The baiji population declined drastically in decades as China industrialized and made heavy use of the river for fishing, transportation, and hydroelectricity. It has been credibly claimed, after surveys in the Yangtze River during the 1980s, that baiji could be the first dolphin species in history that humans have driven to extinction. A Conservation Action Plan for Cetaceans of the Yangtze River was approved by the Chinese Government in 2001. Efforts were made to conserve the species, but a late 2006 expedition failed to find any baiji in the river. Organizers declared the baiji functionally extinct. The baiji represents the first documented global extinction of a "megafaunal" vertebrate for over 50 years since the demise of the Japanese sea lion and the Caribbean monk seal in the 1950s. It also signified the disappearance of an entire mammal family of river dolphins (Lipotidae). The baiji's extinction would be the first recorded extinction of a well-studied cetacean species (it is unclear if some previously extinct varieties were species or subspecies) to be directly attributable to human influence.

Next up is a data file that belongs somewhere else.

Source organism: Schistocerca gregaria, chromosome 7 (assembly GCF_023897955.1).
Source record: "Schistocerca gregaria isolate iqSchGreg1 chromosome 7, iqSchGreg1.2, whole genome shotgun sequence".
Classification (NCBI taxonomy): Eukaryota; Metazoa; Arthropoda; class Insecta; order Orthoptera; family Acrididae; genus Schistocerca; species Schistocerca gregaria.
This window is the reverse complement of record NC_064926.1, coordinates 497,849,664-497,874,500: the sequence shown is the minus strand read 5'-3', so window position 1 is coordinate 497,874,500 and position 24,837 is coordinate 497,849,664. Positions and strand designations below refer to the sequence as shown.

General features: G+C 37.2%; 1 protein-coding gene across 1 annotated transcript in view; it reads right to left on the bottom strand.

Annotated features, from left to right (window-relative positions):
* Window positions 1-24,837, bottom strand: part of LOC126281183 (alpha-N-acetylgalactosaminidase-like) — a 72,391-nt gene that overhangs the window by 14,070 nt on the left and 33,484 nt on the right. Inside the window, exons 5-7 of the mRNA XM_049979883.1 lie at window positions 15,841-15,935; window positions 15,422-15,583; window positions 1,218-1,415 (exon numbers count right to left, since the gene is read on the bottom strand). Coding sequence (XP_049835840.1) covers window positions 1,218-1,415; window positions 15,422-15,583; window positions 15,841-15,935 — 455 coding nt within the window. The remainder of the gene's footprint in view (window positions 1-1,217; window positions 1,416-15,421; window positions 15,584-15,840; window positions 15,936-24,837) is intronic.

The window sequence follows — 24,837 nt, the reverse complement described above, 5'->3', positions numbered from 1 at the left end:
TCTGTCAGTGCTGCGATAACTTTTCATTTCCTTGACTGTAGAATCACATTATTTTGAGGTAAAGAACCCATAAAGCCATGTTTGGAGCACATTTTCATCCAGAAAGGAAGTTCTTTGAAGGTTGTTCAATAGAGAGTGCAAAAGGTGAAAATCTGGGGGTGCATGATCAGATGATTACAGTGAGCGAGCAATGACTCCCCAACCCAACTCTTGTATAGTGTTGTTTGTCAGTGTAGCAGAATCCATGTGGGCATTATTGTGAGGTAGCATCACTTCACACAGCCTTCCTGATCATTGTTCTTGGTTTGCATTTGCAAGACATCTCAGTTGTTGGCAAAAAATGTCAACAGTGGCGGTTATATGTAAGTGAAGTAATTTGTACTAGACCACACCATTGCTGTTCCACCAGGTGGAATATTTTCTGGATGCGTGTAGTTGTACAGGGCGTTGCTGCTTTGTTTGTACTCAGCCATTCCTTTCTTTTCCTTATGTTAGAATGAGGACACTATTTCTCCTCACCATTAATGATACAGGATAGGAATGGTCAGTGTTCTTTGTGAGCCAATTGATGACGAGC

The Chinese media reported that a local businessman in Tongling City in east China's Anhui Province filmed "a big white animal" with his digital camera on August 19. The footage was later confirmed to be the Baiji by Prof. Wang Ding, a leading scientist in Baiji study at the Institute of Hydrobiology of the Chinese Academy of Sciences.
Swiss economist and CEO of the baiji.org Foundation, August Pfluger funded the expedition, in which an international team, taken in part from the National Oceanic and Atmospheric Administration and the Fisheries Research Agency in Japan, searched for six weeks for signs of the dolphin. The search took place almost a decade after the last exploration in 1997, which turned up only 13 of the cetaceans.